|Advertising|Jobs 転職|Shukan ST|JT Weekly|Book Club|JT Women|Study in Japan|Times Coupon|Subscribe 新聞購読申込|
|Home > Life in Japan > Environment|
Thursday, April 19, 2001
Intelligent elephant mamas never forget
By ROWAN HOOPER
Elephants form some of the most intimate social relationships seen outside primates. The female-led society provides a high level of care to its members: Little elephants are bathed and carried over obstacles, and mothers frequently touch their young with their trunks. If disturbed, calves and the matriarch leader are protected at the center of the herd.
There are stories of "mourning" behavior among elephants when a family member dies. Elephants have been seen trying to coax dead young back to their feet, burying dead calves under branches and even carrying the bones of dead family members.
Hazel Thompson, a forest warden in Cameroon, once told me the story of a baby forest elephant who had been captured by villagers and kept in a cage of wooden stakes in the village. At night the baby's family group stormed the village and bust the baby out of its prison. The story made the Cameroon papers.
The sudden death of a matriarch can send a herd into what looks like panic, which shows just how important she is. But why is she important?
Scientists based in the U.K. and Kenya think they've answered that question. They found that matriarchs are repositories of social knowledge, and their skill in identifying friends and foes boosts the breeding success of the whole group.
Kenyan elephants are the savanna subspecies of the African elephant, Loxodonta africana (the other subspecies is the forest elephant). Families with matriarchs aged 55 years or over were more likely to show defensive behavior when scientists played the recorded calls of unknown families than when they were played the calls of known neighboring families. Families led by younger females responded far less often to calls from strangers.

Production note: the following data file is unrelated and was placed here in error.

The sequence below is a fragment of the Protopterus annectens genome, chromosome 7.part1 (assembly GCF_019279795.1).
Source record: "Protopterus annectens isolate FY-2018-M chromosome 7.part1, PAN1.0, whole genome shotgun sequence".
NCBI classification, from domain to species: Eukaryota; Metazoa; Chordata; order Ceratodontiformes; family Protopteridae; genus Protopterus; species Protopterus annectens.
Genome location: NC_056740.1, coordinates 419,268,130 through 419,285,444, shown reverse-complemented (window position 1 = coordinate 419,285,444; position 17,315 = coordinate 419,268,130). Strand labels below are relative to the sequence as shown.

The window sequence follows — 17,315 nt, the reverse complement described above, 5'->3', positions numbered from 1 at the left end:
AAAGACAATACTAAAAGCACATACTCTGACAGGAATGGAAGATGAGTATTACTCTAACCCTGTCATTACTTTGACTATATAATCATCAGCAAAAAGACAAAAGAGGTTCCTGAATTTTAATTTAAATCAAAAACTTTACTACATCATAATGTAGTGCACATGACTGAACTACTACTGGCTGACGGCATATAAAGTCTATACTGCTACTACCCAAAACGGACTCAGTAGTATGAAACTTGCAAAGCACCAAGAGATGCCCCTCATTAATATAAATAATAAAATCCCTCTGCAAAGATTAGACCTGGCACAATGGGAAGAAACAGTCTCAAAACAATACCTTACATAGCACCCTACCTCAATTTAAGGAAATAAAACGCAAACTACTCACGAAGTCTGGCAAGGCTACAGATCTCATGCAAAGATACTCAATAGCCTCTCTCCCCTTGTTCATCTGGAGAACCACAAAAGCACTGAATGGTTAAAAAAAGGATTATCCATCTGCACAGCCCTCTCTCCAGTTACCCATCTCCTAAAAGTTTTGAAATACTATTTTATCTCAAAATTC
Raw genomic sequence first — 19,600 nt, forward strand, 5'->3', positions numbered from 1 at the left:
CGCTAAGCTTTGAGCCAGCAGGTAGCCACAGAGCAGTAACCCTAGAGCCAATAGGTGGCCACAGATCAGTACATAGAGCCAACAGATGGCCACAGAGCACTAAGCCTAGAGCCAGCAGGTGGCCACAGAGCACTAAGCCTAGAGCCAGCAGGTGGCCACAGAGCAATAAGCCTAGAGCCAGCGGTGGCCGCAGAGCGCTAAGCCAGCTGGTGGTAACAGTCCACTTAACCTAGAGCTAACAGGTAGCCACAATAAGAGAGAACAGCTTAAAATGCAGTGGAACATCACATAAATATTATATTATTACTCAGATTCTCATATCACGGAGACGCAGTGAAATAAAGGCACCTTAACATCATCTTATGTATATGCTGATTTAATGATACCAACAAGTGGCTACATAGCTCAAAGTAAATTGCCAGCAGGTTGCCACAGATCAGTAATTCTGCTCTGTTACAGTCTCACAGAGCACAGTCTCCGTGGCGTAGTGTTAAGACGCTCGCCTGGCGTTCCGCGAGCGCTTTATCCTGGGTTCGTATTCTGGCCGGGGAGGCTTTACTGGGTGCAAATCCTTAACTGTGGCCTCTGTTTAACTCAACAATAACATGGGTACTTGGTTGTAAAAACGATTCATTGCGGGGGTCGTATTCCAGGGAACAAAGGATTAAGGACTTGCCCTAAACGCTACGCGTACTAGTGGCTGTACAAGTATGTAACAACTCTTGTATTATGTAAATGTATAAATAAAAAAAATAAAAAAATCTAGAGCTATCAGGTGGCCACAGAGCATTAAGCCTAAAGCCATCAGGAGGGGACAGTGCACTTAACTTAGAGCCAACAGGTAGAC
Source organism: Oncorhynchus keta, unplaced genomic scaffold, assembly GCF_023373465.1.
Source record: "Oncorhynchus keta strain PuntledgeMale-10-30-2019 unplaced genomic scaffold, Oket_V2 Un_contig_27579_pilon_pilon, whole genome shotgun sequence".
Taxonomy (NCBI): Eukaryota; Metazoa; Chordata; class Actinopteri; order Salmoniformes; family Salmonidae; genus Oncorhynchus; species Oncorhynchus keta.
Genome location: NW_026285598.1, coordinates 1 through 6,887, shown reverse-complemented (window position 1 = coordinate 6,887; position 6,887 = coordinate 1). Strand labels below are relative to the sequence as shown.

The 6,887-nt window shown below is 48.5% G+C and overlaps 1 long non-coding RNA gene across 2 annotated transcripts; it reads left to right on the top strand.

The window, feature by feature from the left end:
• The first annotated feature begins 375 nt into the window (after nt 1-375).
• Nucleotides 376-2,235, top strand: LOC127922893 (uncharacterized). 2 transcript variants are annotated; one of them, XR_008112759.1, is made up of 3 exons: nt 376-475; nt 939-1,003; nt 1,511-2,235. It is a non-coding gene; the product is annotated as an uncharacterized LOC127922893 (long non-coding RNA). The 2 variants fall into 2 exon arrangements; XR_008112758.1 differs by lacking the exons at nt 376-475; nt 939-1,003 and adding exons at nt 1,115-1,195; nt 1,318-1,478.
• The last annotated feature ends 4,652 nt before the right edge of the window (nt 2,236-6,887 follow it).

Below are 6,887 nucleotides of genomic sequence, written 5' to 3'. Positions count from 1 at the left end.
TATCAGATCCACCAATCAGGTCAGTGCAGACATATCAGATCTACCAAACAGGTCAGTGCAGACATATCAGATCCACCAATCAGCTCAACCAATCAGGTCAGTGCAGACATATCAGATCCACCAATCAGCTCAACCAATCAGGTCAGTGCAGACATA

Moreover, the results of the seven-year study, reported in today's issue of Science, show that the older the matriarch, the higher the reproductive success of her group.
The lead author of the paper, Karen McComb of the School of Biological Sciences, University of Sussex and the Amboseli Elephant Research Project, Nairobi, said: "We believe this to be the first statistical link between social knowledge and reproductive success in any species. The results indicate the disproportionate effect the hunting and poaching of mature elephants may have for elephant populations."
Larger, older animals are more likely to be targeted by poachers. The research shows that the loss of the matriarch through poaching or hunting would have disruptive ripple effects through the whole family group for years to come. Elephants are an endangered species.
Female elephants become sexually mature at around 14 years, males a little later, but they both continue to grow throughout their lives. The leader's crown often passes to the oldest daughter of the matriarch when she dies. When they become sexually mature, young males are driven out of the group by the dominant male. They start mating at around 25, but are not strong enough to monopolize a group until they are about 35.
The evolution of social intelligence is a hot topic among evolutionary biologists. Dolphins, nonhuman primates and elephants are the top candidates for a form of social intelligence that involves complex communication and behavior, but even parrots and crows are thought by some scientists to qualify. The topic also interests computer scientists working on artificial intelligence. If we can figure out how animals become socially aware, goes the reasoning, maybe we can reproduce it in machines.
Despite all this, says McComb, "we still know little about how wild animals gain and store information about social companions or whether the possession of superior social knowledge enhances fitness."
McComb and her coworkers recorded the calls of elephants and played them back through a custom-built hi-fi system in the back of a Land Rover. Elephants bunch together when danger threatens, so the researchers measured how the diameter of the group changed when different calls were played. They also noted whether the matriarch used her trunk to smell, as experienced leaders use smell to gather extra information on callers' identity.
They confirmed that their results were due to the age of the matriarch, and not to some other factor such as the number of other females or calves in the group. In the Amboseli study population, a single family encounters on average 25 other families during a year, representing around 175 adult females.
Family groups may merge after the spring rains to migrate and feed on the lush new grass. Unfriendly females from other groups may start harassing the calves or start disputes, so it is important the matriarch determines friends from enemies and signals the information to her family. She'll build up this information throughout her long life. Senior elephant matriarchs, at least, never forget.
E-mail Rowan Hooper at firstname.lastname@example.org